State of New York was "physically and inextricably intermingled" with the interstate milk; that all was handled either in the current of interstate commerce or so as to affect, burden and obstruct such interstate commerce in
milk and its products. An exception was made as to milk regulated by the order of the Commissioner of Agriculture and Markets of the State of New York. The Secretary further found that prices calculated in accordance with the Agricultural Marketing Agreement Act of 1937
to give this milk a purchasing power equivalent to the parties mentioned in §§ 2 and 8e of that Act were not reasonable in view of the supplies and prices of feeds and other economic conditions which affect the supply and demand for milk. He then fixed a minimum price for milk to be determined from time to time by formula.
By the Order the marketing area is defined as the City of New York and the counties of Nassau, Suffolk and Westchester. A producer is any person producing milk delivered to a handler at a plant approved by a health authority for the receiving of milk for sale in the marketing area. A handler is a person engaged in the handling of milk or cream received at an approved plant for similar sale. "Handler" includes cooperative associations. The administrative sections of the Order setting up a milk administrator and defining his duties are not attacked. Nor are those which classify milk.
Article IV is important since it establishes minimum prices for milk. There are various differentials based upon use, butter fat content, and distances between the points of production and consumption which it is unnecessary to analyze. For the purposes of this opinion it is sufficient to say, as an example, that the minimum price each handler should pay for milk is fixed by a formula which varies with the butter-price range for 92-score butter at wholesale in the New York market during the 60 days preceding the 25th day of the preceding month. The handlers are required to file reports as to their receipts and utilization of milk of the various classes. It should be understood, however, that this minimum price is not the amount which the producer receives but the price level or so-called "value" from which is calculated the actual amount in dollars and cents which he is to receive.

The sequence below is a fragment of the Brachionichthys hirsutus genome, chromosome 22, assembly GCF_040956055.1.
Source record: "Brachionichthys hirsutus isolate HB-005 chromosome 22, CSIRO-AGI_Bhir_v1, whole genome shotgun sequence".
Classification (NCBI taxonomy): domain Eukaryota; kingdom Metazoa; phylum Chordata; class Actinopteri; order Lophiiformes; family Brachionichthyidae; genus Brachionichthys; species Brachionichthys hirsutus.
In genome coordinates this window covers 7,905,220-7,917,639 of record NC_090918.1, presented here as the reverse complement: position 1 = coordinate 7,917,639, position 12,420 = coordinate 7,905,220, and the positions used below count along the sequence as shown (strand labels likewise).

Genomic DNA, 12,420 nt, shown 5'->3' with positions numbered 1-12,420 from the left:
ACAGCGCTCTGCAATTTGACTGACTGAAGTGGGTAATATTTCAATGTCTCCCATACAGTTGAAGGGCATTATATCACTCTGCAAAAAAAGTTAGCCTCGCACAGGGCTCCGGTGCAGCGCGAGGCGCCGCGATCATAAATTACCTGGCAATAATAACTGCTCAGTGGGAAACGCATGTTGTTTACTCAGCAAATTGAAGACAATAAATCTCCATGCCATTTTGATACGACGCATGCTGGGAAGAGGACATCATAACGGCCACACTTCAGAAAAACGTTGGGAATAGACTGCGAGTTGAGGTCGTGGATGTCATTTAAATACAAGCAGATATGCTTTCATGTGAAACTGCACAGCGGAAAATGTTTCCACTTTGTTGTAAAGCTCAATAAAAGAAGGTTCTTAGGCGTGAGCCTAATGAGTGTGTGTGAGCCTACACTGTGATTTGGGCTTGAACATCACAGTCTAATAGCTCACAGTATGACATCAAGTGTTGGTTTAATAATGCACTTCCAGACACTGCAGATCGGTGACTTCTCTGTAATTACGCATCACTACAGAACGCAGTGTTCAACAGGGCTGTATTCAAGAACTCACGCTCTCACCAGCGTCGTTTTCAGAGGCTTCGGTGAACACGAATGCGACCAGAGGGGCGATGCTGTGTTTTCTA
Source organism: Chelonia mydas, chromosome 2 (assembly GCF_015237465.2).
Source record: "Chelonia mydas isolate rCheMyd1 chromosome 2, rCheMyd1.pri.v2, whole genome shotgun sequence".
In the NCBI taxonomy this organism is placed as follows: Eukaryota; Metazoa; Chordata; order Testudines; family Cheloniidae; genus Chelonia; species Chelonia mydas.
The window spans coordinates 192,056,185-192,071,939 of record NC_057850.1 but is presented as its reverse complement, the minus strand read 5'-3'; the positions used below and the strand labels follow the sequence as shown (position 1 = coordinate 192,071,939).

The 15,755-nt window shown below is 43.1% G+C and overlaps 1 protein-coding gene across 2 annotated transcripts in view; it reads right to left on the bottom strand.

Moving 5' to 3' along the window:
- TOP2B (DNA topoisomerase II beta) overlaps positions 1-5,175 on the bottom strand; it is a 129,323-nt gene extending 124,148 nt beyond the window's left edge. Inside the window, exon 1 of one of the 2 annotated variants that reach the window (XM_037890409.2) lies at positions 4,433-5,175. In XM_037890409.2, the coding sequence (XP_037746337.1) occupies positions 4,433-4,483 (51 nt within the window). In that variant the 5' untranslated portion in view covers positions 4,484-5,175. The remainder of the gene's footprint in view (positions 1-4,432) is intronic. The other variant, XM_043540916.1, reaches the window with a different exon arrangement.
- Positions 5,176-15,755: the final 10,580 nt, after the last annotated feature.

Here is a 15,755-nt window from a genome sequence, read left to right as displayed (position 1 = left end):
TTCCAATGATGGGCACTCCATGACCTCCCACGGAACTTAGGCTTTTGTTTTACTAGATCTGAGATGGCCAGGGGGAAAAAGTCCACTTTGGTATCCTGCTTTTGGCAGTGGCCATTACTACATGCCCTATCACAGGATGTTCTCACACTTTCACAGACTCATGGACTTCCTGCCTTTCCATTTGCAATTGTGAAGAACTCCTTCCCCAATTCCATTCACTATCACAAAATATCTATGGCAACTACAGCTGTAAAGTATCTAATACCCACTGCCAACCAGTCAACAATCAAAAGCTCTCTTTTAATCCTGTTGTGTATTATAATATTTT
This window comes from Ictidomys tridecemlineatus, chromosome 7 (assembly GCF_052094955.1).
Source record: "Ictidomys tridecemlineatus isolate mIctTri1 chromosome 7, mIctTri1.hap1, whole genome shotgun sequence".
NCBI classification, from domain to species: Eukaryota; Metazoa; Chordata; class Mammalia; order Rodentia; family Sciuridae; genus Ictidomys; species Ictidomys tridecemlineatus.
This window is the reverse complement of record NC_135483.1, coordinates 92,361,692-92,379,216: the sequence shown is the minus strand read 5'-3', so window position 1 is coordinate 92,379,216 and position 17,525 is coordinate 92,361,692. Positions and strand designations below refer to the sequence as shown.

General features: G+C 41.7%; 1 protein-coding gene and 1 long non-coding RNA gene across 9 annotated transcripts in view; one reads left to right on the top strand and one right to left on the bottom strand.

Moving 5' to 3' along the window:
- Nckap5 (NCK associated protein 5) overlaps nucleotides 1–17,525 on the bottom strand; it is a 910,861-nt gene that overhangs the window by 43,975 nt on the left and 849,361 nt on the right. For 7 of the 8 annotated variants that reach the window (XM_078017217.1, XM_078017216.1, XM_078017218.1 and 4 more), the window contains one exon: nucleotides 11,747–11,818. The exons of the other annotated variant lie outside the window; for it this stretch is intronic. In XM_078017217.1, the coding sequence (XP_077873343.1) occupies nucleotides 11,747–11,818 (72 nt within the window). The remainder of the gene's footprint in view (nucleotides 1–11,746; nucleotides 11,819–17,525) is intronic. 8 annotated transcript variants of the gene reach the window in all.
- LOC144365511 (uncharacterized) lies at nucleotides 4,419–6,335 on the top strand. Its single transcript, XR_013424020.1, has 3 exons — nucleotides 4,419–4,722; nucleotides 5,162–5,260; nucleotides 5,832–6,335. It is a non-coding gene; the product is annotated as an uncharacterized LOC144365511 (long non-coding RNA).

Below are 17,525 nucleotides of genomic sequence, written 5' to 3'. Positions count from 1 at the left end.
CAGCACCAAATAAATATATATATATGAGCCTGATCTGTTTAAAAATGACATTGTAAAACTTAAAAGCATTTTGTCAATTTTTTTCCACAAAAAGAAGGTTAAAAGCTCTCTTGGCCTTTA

By Article VI a uniform price is computed and it is this uniform price which the producer is actually paid by
the proprietary (non-cooperative) handlers. The uniform price is determined by a computation which in substance multiplies the amount of milk (classified according to its use) received by all handlers, less certain quantities of milk permitted to be deducted, by the minimum prices fixed by Article IV for the different classes of milk. From the result various payments and reservations are deducted and the remainder is divided by the total quantity of milk received. To equalize, handlers pay into the producer settlement fund. While much over-simplified the operation will be made clear by summarizing the provisions of Article VII to require that handlers shall pay to the producer settlement fund the amount by which their purchased milk multiplied by the minimum prices for the various classes is greater than their purchased milk multiplied by the uniform price. When the handlers' purchased milk multiplied by the minimum price is less than when it is multiplied by the uniform price, the producer settlement fund pays them the difference for distribution to their producers. These provisions give uniform prices to all producers, with exceptions to be herein stated, in accordance with the general use of milk for the preceding period.
Other provisions of the Order upon which an attack is made will be pointed out in the discussion of the particular objections.
Suspension of Order. -- It developed at the argument of the causes in this Court that the Secretary of Agriculture on March 18, 1939,*fn15 had suspended Order No. 27 on account of the effect of the decree below on its administration and enforcement. § 8c (16) (A). Since this suspension is authorized by the statute and the Order preserves accrued rights, we are of the opinion this step does not make these proceedings moot. Reports
of their receipts and classified sales of milk, accounting of their pool obligations in the determination of the uniform price and settlement with their producers on the basis of the Order, as well as the payment of money, are sought from the defendants. The controversy ...